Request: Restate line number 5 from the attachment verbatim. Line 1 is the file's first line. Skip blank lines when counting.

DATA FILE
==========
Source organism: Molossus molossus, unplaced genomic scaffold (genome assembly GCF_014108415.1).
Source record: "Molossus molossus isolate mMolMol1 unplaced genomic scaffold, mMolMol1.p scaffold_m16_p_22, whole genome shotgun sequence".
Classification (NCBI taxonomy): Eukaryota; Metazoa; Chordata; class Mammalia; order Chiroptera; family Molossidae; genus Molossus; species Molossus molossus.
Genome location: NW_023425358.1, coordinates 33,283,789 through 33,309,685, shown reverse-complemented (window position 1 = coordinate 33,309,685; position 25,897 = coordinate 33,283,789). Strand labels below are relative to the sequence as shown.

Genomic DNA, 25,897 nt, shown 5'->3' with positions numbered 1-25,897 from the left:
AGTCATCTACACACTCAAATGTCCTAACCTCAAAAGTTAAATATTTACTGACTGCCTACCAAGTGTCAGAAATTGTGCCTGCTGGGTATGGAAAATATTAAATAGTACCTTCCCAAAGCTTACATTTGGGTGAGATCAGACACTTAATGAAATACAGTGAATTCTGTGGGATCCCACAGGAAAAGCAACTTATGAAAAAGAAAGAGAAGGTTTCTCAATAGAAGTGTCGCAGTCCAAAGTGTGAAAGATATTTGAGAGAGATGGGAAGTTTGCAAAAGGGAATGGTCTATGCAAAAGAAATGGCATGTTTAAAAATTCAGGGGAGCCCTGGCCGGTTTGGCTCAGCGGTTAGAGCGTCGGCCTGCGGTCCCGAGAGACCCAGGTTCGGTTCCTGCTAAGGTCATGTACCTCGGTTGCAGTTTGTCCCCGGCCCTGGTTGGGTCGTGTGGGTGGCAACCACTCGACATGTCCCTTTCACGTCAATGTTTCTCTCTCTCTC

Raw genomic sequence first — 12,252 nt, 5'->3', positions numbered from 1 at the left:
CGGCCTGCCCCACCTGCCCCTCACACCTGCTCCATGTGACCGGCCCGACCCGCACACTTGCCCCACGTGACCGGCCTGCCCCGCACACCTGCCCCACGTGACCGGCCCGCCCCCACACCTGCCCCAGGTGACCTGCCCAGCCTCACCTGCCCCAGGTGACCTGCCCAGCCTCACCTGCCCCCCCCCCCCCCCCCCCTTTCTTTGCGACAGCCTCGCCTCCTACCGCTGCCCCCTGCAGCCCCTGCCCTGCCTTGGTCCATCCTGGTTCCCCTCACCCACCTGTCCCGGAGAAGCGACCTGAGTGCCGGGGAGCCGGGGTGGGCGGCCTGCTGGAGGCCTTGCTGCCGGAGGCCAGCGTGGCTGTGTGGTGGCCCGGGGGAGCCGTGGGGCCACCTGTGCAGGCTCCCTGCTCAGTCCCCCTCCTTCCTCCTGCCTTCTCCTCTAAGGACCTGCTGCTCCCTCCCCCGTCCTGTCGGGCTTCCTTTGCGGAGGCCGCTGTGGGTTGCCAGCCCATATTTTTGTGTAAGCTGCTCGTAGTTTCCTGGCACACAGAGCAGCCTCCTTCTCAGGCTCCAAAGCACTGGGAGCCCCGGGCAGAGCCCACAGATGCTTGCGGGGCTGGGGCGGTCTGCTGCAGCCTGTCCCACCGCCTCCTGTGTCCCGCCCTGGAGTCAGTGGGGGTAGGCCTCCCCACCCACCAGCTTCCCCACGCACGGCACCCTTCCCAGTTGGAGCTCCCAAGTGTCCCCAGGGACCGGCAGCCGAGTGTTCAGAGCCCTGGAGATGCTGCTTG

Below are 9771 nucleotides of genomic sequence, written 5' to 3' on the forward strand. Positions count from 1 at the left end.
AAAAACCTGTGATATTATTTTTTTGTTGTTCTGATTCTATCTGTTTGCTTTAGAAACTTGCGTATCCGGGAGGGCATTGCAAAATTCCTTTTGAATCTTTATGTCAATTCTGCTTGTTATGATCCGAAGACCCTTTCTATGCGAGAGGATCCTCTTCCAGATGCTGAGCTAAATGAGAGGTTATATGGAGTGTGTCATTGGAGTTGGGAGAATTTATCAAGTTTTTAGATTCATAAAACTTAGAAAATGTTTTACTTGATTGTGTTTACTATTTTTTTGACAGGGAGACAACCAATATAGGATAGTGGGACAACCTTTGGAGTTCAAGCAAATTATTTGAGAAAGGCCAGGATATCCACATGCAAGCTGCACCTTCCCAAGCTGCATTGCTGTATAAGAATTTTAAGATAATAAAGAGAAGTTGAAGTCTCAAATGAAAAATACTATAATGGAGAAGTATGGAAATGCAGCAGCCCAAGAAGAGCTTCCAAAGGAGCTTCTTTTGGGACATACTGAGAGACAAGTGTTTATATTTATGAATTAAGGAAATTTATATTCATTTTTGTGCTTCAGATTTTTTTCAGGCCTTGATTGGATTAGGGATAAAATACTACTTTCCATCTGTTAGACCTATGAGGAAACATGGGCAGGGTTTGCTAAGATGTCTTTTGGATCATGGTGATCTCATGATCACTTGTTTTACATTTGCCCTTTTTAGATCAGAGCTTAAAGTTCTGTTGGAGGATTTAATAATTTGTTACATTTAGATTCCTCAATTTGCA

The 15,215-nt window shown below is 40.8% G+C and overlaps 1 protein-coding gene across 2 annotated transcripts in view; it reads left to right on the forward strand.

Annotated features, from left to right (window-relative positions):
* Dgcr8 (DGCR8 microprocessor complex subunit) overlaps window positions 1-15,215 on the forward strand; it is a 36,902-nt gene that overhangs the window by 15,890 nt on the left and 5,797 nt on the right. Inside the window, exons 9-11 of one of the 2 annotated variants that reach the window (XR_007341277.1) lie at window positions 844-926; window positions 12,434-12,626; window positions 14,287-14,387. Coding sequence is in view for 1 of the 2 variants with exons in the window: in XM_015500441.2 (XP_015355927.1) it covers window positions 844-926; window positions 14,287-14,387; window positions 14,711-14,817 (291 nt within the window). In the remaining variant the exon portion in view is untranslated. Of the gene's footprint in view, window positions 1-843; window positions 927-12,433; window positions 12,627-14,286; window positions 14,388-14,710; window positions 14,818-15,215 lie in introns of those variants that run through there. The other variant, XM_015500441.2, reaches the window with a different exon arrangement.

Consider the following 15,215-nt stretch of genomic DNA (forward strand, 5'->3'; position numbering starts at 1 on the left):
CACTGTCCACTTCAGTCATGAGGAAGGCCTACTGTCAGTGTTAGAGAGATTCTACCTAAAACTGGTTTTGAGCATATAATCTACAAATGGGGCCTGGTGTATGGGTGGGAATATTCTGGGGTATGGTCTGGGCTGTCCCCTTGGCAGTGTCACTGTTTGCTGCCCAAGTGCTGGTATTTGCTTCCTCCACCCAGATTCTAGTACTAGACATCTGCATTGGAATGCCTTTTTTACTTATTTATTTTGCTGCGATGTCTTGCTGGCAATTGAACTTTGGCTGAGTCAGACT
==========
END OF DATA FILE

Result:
Genomic DNA, 25,897 nt, shown 5'->3' with positions numbered 1-25,897 from the left: